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The White Mouse

While it’s not hard researching the Nazi occupation of Paris, sometimes it can be difficult reading about it. There are so many stories of the Nazis’ brutality, viciousness, and policies that you sit back and wonder how human beings could turn into such monsters (and for many, taking pride and pleasure in their actions). Yet just when you don’t want to continue that line of research, you run across stories of people who, despite knowing death awaited them if caught, acted with kindness, bravery, and unselfishness.

This is one of those stories.

 

Nancy Wake wearing British Army uniform. Photo by anonymous (c. 1945). Australian War Memorial. PD-Copyright Expiration. Wikimedia Commons.
Nancy Wake wearing British Army uniform. Photo by anonymous (c. 1945). Australian War Memorial. PD-Copyright Expiration. Wikimedia Commons.

Nancy Wake (1912–2011) was one of the most remarkable women during World War II. The French Resistance primarily used women as couriers or perhaps radio operators but not Nancy Wake. She wanted and demanded a role beyond those duties. Nancy would eventually become the leader of more than 7,000 maquisards (Le Maquis) and that was during her second phase of resistance activities (more on that later). Her reputation was built during the early years of the occupation based on her exploits, which earned her a Gestapo code name and a sizeable bounty on her head.

Watch her story here.

The White Mouse

Nancy and Henri Fiocci. Photo by anonymous (c. late 1930s). Source unknown. Wikimedia.
Nancy and Henri Fiocci. Photo by anonymous (c. late 1930s). Source unknown. Wikimedia.

Nancy began her resistance activities almost immediately after the Germans began their occupation of France. She had moved to Paris from New Zealand (via New York and London) during the 1930s. By 1937, she had met and would eventually marry Henri Fiocca (1893–1943), a wealthy French industrialist living in Marseille, France. Read More The White Mouse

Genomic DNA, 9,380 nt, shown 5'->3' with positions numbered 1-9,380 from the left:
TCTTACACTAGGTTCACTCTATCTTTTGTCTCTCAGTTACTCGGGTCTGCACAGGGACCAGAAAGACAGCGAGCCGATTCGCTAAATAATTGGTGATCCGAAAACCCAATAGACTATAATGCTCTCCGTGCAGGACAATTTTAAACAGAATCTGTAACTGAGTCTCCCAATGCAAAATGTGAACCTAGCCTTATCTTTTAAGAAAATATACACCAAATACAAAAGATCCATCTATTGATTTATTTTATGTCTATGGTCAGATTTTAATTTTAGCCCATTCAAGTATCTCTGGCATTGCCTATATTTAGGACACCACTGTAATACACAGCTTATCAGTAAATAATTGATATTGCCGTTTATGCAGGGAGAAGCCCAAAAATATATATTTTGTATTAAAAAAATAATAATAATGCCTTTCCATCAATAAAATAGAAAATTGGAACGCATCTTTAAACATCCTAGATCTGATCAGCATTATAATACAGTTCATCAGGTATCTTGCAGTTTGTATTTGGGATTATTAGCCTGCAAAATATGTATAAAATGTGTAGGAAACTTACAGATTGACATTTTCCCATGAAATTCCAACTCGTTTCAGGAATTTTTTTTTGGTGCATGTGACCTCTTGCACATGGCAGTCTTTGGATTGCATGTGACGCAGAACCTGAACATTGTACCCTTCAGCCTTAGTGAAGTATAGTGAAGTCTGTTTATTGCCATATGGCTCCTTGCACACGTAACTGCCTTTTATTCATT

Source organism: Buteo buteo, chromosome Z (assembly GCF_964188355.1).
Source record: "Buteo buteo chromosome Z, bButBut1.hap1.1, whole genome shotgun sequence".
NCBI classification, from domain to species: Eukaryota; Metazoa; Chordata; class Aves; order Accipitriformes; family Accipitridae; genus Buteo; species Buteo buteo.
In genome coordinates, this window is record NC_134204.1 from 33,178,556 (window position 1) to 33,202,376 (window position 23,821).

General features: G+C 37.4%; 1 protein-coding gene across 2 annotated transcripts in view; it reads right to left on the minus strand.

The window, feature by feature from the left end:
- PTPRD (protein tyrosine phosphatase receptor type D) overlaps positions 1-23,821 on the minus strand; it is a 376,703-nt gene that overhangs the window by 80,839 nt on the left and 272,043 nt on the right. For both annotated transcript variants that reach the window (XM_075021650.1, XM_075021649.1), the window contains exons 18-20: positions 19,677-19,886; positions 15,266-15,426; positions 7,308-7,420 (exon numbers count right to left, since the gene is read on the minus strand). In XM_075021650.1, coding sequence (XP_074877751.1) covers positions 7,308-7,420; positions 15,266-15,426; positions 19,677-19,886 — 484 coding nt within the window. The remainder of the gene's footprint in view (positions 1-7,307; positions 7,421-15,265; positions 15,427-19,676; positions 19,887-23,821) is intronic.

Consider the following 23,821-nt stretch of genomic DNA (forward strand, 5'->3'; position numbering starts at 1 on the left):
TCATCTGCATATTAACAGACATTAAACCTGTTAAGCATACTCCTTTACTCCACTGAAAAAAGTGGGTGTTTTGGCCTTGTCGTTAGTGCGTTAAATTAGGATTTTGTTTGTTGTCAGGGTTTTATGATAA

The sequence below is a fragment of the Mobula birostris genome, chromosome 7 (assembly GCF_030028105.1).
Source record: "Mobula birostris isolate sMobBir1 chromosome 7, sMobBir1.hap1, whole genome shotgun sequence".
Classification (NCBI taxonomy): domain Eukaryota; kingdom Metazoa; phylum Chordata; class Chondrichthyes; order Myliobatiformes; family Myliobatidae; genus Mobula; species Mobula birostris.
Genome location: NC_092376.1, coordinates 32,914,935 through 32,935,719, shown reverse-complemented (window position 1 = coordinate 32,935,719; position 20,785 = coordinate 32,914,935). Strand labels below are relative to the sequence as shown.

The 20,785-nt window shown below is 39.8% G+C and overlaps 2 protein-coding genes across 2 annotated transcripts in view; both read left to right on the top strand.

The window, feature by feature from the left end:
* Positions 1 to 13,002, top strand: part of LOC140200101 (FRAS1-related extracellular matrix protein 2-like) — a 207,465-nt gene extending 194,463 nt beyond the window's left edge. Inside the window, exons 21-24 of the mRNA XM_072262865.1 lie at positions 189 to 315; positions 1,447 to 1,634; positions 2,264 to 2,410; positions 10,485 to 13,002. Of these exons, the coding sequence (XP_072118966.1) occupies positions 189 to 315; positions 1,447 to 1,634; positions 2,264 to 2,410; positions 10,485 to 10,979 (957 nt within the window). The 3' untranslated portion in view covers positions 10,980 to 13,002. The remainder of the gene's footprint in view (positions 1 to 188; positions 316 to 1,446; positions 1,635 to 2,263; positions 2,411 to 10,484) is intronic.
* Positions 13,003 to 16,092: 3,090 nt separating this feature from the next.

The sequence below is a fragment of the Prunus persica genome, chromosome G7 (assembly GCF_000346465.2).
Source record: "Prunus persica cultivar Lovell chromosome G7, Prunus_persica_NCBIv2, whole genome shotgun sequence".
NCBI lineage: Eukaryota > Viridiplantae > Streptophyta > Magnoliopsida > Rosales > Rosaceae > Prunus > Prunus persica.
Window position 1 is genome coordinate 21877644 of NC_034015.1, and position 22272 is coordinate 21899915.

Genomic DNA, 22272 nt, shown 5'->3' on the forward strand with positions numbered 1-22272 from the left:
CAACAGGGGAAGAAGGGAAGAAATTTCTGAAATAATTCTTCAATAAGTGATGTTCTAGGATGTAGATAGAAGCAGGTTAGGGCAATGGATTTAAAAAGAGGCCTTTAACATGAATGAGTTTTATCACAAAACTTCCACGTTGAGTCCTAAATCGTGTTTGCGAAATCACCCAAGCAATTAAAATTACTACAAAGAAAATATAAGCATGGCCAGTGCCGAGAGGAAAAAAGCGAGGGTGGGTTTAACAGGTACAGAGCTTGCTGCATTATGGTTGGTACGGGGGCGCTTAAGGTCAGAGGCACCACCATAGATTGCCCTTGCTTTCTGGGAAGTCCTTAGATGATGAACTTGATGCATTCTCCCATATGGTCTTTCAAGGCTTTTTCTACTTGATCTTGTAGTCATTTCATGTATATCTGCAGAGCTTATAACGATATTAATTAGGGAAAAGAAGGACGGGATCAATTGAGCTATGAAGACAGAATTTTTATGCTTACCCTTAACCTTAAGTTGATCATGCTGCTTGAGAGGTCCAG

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Sorrow and Pity

 

The Sorrow and the Pity, a film by Marcel Ophüls (1969)
The Sorrow and the Pity, a film by Marcel Ophüls (1969)

It takes a special event to pull Sandy and myself away from the television when the British Open takes over our weekend. Yet, it happened this year. Right in the middle of the Open on Sunday, we spent over four hours watching a 1971 Oscar® nominated documentary film.

I’m deep into my research for the next book, Where Did They Put the Gestapo Headquarters? A Walking Tour of Nazi Occupied Paris (1940–1944). Right now I’m focusing on the French Resistance, its members, and the foreign agents that supported the resistance movement. As part of the research, I’m “meeting” many brave men and women who were real Résistantsnot the ones who put the armband on when it became clear the Allies were close to liberating the country (and Paris) in the summer of 1944. These incredible people were the resistance fighters who knew what the ultimate penalty would be for being captured by the Nazis and turned over to the Gestapo. Read More Sorrow and Pity